THE TOWNLINE HILL CONFLICT: Working to stop gang violence before it begins

The South Asian Community Resource Office is among the youth programs aiming to make a difference

  • Sep. 24, 2015 3:00 p.m.

Some programs in Abbotsford

This is one of three articles published in Wednesday’s Abbotsford News on this issue. See also: Guns, gangs, grudges and Raising questions about racial stereotyping

by Laura Rodgers, Abbotsford News

Can gang violence be stopped before it begins?

An Abbotsford group is trying. The South Asian Community Resource Office, a youth outreach program run by Abbotsford Community Services, works with local at-risk youth to help them achieve positive goals and avoid getting caught up in gangs and crime.

For the young people they help, success doesn’t always look the same: some may want to attend university, others hope to stay out of trouble and repair strained family relationships. SACRO staff let their clients set their own goals, and meet with them on their own schedules. It’s an approach yielding positive results, and it gives staff unique insight into crime, conflict and community in Townline Hill and elsewhere.

“We help them with goals, on their own terms,” said Parveen Uppal, SACRO’s case manager. She notes that youth being drawn to criminal groups is in no way a problem faced only by the South Asian community. But a culturally nuanced approach to prevention and intervention, she said, can be the best way to help.

The program is currently working with 35 young people, and more cases will be taken on as the school year continues.

Youngsters are referred to SACRO by schools or police for a variety of reasons – from skipping class, to schoolyard scuffles, to involvement in serious crimes. Youth workers start with a confidential in-depth interview to get to know their clients’ lives, challenges, and goals for the future. Then, they check in weekly, and encourage youth to take steps toward those goals.

“A lot of what we help with is getting the youth back into the school system,” said Uppal. Many of the kids referred to her have been kicked out of mainstream high schools over disciplinary or drug issues. She’ll encourage these kids to stay out of trouble and stay on top of their online or alternate-school coursework, and then use those positive records to advocate for them returning to mainstream schools.

Uppal expects they will be over-capacity for clients this year, and suspects even more youth could use SACRO’s help, but some may worry about whether joining the program will come with a stigma. She wants to stress that the program is completely confidential.

“It’s not going to happen overnight, but we’re trying to do whatever we can in the community,” she said.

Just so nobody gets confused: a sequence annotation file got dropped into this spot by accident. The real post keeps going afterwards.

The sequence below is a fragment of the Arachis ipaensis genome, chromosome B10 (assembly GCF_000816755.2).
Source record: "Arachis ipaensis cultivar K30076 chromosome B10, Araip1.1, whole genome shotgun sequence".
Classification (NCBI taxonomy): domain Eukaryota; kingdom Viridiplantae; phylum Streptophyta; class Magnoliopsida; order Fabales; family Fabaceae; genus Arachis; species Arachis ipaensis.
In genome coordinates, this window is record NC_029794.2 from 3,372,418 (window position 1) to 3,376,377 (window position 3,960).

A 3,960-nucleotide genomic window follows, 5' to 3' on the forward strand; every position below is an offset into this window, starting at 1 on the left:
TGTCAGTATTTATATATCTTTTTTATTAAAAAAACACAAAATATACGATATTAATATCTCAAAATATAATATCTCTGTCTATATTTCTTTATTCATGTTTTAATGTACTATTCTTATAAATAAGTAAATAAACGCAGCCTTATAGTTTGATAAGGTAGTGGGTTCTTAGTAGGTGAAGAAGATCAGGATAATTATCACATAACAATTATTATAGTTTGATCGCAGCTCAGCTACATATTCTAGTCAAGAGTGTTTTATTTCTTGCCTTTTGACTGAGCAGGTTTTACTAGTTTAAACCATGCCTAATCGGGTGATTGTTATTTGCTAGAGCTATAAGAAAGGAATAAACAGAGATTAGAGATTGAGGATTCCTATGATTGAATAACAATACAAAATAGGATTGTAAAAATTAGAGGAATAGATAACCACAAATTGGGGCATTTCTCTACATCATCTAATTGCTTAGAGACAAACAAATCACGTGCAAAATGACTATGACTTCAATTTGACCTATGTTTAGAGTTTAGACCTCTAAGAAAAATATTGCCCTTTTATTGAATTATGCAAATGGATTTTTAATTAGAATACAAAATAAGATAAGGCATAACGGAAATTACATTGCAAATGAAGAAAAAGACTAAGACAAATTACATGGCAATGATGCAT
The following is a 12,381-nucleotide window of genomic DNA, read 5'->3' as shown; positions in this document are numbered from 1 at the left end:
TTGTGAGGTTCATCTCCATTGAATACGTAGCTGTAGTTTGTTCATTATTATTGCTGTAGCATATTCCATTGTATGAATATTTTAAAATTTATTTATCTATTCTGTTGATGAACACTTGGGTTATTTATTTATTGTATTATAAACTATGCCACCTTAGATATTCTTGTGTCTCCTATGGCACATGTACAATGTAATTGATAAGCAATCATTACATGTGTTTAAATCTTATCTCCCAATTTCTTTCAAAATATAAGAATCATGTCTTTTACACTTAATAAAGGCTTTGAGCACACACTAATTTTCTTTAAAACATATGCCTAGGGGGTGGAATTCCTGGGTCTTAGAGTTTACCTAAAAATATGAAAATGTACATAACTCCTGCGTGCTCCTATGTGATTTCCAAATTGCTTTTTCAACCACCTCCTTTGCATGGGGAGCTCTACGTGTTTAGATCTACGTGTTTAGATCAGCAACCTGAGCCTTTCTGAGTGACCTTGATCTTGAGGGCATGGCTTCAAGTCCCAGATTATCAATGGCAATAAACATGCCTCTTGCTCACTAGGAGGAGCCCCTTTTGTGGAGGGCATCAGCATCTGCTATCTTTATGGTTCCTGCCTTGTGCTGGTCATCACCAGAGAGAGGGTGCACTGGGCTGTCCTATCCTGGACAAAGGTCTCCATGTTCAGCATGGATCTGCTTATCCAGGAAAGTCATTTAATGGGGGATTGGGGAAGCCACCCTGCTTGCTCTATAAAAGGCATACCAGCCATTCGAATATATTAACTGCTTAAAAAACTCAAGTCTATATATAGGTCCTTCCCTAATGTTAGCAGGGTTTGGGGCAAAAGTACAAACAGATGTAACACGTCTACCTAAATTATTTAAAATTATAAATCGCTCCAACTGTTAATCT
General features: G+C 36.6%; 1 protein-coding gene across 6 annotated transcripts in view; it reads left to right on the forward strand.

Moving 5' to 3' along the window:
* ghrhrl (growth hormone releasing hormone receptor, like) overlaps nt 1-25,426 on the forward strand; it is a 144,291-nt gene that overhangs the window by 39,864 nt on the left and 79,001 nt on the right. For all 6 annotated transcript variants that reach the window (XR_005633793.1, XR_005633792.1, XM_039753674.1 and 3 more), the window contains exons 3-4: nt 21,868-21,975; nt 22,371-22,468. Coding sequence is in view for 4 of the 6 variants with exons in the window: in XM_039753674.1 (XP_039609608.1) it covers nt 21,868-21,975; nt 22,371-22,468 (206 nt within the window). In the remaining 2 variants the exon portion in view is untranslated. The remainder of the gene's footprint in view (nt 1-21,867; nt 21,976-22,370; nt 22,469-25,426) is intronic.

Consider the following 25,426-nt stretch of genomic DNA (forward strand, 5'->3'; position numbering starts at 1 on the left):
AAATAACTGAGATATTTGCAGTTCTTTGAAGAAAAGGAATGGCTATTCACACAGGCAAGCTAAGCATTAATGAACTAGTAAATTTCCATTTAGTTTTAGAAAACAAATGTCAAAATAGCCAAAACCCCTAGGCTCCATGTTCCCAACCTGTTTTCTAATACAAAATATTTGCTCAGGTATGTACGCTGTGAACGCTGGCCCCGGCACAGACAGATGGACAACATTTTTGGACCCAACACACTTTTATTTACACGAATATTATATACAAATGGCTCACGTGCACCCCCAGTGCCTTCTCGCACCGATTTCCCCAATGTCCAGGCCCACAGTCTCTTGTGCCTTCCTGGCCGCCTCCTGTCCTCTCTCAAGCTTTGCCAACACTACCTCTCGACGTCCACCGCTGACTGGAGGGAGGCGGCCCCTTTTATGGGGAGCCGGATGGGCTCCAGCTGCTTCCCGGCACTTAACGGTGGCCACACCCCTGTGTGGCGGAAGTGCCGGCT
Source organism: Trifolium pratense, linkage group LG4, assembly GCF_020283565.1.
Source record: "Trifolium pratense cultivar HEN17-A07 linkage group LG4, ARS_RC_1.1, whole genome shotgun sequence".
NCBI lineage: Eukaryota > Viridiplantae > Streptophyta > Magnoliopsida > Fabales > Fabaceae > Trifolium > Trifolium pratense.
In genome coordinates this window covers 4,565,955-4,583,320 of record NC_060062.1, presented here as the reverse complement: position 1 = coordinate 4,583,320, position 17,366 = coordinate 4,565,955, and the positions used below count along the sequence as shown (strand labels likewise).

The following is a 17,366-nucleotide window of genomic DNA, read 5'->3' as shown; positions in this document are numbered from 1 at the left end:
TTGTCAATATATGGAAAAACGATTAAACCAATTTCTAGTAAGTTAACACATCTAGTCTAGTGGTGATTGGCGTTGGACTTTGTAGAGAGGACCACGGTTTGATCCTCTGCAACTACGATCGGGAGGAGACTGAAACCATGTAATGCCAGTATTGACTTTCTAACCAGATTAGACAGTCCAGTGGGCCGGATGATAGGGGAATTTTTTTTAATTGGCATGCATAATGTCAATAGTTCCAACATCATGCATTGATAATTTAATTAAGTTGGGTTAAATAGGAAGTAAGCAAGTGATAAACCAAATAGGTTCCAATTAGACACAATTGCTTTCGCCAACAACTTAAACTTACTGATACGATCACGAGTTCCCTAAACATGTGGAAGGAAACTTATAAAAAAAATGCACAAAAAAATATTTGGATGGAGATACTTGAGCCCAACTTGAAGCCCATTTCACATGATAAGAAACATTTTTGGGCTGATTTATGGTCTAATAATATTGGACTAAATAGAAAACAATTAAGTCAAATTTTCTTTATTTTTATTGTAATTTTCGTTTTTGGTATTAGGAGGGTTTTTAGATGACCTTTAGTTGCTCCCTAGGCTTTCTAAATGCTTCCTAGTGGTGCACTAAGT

Gary Dhindsa, one of the program’s youth workers, says helping his clients is a complex challenge.

Often, the youth who are recruited by violent or criminal groups are quite young – some are even in middle school.

“You can bribe a kid … get them to deliver a package for $100,” he said. “It’s the most vulnerable ones who get targeted.”

For his clients, the allure of joining a criminal group is often about social status.

“They want to hang out with the people with power,” he said. “They want to fit in. They want to be known as being connected to this organization.”

Most of Abbotsford’s South Asian youth, he notes, are a high-achieving group.

But when any young person falls in with the wrong crowd, there’s the potential to fall far.

Some of his troubled clients are involved with smaller-scale conflicts, aligning with groups of other young people who frequently get into fights with rivals. Others find themselves drawn in by a more serious criminal element, hanging out with “friends” in their late 20s or older and getting involved in the drug trade.

These two sorts of problems likely have some connection, although that’s unclear.

Some of the more serious criminal groups, Uppal noted, may be recruiting youth at unexpected locations – like local gyms. It’s impossible to isolate the kids from all risk, so Dhindsa instead encourages parents to set boundaries, know where their kids are, and spend quality time together as a family.

“A lot of them just need a push in the right direction and a person who holds them accountable for their actions,” he said.

SEE ALSO:

Guns, gangs, grudges

Raising questions about racial stereotyping

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